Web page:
Phone, toaster, flushing toilets are just some of the everyday things we owe to people from Edinburgh
In Edinburgh, they are very proud, and rightly so, on innovation, new ideas and discoveries. Here some of the most prominent scientists and inventors were born and/or educated in the city. These are a few interesting facts about inventions from Edinburgh people.
Alexander Graham Bell’s inventor of the phone was born in Edinburgh, as well as Alan MacMaster’s inventor of the first electric toaster.
William Cullen’s physician, chemist and agriculturalist from the Scottish Enlightenment period invented the first modern refrigerator.
James Clerk Maxwell was a physicist. In a millennium poll conducted between 100 leading physicists, he was declared the third most important physicist, right behind Einstein and Newton. Moreover, he is responsible for the invention of the world’s first colour photo.
Alexander Cumming patented a flush toilet with S-trap. I other words he created a toilet as we know today.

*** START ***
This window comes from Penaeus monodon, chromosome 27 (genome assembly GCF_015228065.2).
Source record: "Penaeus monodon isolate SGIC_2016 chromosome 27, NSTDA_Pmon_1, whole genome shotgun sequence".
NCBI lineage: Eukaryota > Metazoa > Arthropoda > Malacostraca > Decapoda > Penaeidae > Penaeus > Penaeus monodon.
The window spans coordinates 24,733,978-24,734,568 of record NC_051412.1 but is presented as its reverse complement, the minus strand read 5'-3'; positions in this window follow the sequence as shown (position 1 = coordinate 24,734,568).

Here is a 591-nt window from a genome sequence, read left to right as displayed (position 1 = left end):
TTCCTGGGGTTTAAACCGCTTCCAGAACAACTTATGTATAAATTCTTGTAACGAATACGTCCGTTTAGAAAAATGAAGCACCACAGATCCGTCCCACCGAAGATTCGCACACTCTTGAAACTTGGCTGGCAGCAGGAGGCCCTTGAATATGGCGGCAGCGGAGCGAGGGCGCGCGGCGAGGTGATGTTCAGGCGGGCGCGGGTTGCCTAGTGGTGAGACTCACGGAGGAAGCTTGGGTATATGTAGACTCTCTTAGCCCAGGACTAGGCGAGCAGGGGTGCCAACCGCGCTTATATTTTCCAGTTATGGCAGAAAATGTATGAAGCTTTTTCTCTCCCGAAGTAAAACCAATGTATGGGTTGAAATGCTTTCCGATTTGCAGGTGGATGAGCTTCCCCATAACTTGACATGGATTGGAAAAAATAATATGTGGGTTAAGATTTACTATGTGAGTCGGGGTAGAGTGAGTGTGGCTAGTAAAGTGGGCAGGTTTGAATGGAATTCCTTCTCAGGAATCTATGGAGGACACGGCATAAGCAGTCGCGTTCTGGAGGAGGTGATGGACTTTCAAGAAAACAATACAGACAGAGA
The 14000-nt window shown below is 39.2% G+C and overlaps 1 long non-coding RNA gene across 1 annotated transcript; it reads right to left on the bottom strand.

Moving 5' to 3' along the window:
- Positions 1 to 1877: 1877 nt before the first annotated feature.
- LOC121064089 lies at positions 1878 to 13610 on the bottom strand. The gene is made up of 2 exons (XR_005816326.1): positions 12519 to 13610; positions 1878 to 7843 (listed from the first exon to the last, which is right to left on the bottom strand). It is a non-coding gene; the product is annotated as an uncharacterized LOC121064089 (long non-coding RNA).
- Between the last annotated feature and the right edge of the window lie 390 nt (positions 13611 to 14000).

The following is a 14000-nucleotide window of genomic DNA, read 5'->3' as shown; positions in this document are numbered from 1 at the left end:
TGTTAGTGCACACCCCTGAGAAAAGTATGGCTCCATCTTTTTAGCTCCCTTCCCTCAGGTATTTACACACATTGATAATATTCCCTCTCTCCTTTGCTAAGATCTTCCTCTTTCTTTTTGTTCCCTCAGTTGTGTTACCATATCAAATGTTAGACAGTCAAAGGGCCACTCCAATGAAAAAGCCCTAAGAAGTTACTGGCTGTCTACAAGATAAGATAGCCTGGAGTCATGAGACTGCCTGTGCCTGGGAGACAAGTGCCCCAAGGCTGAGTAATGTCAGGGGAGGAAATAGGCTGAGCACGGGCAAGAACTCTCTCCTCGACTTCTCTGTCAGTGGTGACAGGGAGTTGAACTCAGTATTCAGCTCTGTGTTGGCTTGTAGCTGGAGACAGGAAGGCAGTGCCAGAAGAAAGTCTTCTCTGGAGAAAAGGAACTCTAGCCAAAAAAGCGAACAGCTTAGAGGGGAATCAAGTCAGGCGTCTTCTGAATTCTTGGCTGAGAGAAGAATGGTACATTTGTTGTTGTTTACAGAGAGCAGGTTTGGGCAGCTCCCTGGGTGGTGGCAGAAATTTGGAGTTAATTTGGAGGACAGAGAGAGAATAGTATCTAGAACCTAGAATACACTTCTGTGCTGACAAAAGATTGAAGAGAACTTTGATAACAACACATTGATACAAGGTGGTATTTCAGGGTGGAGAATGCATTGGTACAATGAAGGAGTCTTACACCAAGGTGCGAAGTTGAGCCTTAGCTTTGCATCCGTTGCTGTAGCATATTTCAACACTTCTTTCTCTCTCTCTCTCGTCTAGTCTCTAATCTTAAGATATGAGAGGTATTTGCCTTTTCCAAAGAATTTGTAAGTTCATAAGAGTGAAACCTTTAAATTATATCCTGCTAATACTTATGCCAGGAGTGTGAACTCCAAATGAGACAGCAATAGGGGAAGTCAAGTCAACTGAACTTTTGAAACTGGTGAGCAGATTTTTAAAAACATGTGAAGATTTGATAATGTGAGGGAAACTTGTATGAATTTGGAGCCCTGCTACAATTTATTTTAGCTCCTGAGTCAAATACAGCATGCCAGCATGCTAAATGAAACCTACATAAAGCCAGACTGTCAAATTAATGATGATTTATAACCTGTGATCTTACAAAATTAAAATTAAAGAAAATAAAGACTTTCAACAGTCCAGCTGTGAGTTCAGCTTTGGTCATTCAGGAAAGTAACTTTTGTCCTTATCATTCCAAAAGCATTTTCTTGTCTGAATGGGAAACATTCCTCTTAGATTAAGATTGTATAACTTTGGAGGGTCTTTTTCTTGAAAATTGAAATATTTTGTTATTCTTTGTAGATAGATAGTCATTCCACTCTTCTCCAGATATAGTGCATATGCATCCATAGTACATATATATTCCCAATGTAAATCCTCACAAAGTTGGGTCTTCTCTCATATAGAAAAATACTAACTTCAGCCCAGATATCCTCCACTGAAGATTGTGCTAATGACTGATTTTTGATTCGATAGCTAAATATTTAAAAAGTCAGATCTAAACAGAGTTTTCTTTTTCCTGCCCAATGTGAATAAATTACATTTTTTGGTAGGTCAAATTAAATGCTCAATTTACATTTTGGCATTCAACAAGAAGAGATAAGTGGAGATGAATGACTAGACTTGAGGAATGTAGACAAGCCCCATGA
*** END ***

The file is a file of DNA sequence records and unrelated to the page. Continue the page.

Aleksandar Wood a physician who invented the first hypodermic syringe was also born and educated in Edinburgh. In Edinburgh was educated Sir James Dewar, who made the discovery of vacuum flask, same as John Boyd Dunlop, who re-invented the first pneumatic tire, based on which Dunlop Rubber Company would later become.
Sir Alexander Fleming, the founder of penicillin and the Nobel Prize winner, was Rector of the University of Edinburgh.
We should not miss the first cloned animal – Dolly Sheep – the work of a scientist from the Roslin Institute, part of The University of Edinburgh. For those who do not know it’s the first mammal cloned from an adult cell.
And at the end, the most interesting fact – 11% of all Nobel Peace Prize winners are Scots.